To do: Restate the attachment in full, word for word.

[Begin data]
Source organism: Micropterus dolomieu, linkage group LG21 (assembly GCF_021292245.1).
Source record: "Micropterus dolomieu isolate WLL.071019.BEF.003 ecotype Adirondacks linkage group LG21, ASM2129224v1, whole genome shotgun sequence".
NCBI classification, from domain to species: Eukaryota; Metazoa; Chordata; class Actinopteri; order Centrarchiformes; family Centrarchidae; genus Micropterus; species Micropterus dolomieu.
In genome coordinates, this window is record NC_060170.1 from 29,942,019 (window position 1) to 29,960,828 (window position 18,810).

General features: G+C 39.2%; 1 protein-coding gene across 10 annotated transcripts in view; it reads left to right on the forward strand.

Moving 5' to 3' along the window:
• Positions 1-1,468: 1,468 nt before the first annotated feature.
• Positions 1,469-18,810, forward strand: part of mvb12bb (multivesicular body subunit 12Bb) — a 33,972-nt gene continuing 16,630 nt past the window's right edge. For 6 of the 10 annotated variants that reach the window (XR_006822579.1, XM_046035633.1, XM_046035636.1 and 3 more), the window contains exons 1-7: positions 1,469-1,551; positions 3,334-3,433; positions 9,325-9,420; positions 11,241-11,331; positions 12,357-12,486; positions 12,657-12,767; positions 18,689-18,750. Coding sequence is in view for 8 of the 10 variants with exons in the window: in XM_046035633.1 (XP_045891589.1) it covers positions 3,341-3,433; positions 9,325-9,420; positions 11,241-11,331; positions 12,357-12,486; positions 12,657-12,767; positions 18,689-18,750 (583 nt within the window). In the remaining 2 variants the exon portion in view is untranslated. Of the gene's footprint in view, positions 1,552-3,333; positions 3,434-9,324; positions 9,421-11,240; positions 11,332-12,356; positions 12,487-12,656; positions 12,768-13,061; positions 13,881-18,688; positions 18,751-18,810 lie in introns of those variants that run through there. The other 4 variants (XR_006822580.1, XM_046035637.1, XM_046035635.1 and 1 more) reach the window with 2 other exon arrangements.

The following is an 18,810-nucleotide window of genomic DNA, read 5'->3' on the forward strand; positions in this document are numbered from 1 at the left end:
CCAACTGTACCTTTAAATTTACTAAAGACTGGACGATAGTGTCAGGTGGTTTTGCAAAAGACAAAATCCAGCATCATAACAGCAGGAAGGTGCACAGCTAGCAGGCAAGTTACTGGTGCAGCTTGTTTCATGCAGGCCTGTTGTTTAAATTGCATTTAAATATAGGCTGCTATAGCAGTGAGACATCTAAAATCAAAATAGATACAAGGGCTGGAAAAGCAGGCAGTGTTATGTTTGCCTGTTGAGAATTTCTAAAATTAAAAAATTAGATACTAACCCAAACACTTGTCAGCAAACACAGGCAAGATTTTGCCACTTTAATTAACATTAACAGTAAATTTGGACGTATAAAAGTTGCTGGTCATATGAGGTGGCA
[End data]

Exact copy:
Source organism: Micropterus dolomieu, linkage group LG21 (assembly GCF_021292245.1).
Source record: "Micropterus dolomieu isolate WLL.071019.BEF.003 ecotype Adirondacks linkage group LG21, ASM2129224v1, whole genome shotgun sequence".
NCBI classification, from domain to species: Eukaryota; Metazoa; Chordata; class Actinopteri; order Centrarchiformes; family Centrarchidae; genus Micropterus; species Micropterus dolomieu.
In genome coordinates, this window is record NC_060170.1 from 29,942,019 (window position 1) to 29,960,828 (window position 18,810).

General features: G+C 39.2%; 1 protein-coding gene across 10 annotated transcripts in view; it reads left to right on the forward strand.

Moving 5' to 3' along the window:
• Positions 1-1,468: 1,468 nt before the first annotated feature.
• Positions 1,469-18,810, forward strand: part of mvb12bb (multivesicular body subunit 12Bb) — a 33,972-nt gene continuing 16,630 nt past the window's right edge. For 6 of the 10 annotated variants that reach the window (XR_006822579.1, XM_046035633.1, XM_046035636.1 and 3 more), the window contains exons 1-7: positions 1,469-1,551; positions 3,334-3,433; positions 9,325-9,420; positions 11,241-11,331; positions 12,357-12,486; positions 12,657-12,767; positions 18,689-18,750. Coding sequence is in view for 8 of the 10 variants with exons in the window: in XM_046035633.1 (XP_045891589.1) it covers positions 3,341-3,433; positions 9,325-9,420; positions 11,241-11,331; positions 12,357-12,486; positions 12,657-12,767; positions 18,689-18,750 (583 nt within the window). In the remaining 2 variants the exon portion in view is untranslated. Of the gene's footprint in view, positions 1,552-3,333; positions 3,434-9,324; positions 9,421-11,240; positions 11,332-12,356; positions 12,487-12,656; positions 12,768-13,061; positions 13,881-18,688; positions 18,751-18,810 lie in introns of those variants that run through there. The other 4 variants (XR_006822580.1, XM_046035637.1, XM_046035635.1 and 1 more) reach the window with 2 other exon arrangements.

The following is an 18,810-nucleotide window of genomic DNA, read 5'->3' on the forward strand; positions in this document are numbered from 1 at the left end:
CCAACTGTACCTTTAAATTTACTAAAGACTGGACGATAGTGTCAGGTGGTTTTGCAAAAGACAAAATCCAGCATCATAACAGCAGGAAGGTGCACAGCTAGCAGGCAAGTTACTGGTGCAGCTTGTTTCATGCAGGCCTGTTGTTTAAATTGCATTTAAATATAGGCTGCTATAGCAGTGAGACATCTAAAATCAAAATAGATACAAGGGCTGGAAAAGCAGGCAGTGTTATGTTTGCCTGTTGAGAATTTCTAAAATTAAAAAATTAGATACTAACCCAAACACTTGTCAGCAAACACAGGCAAGATTTTGCCACTTTAATTAACATTAACAGTAAATTTGGACGTATAAAAGTTGCTGGTCATATGAGGTGGCA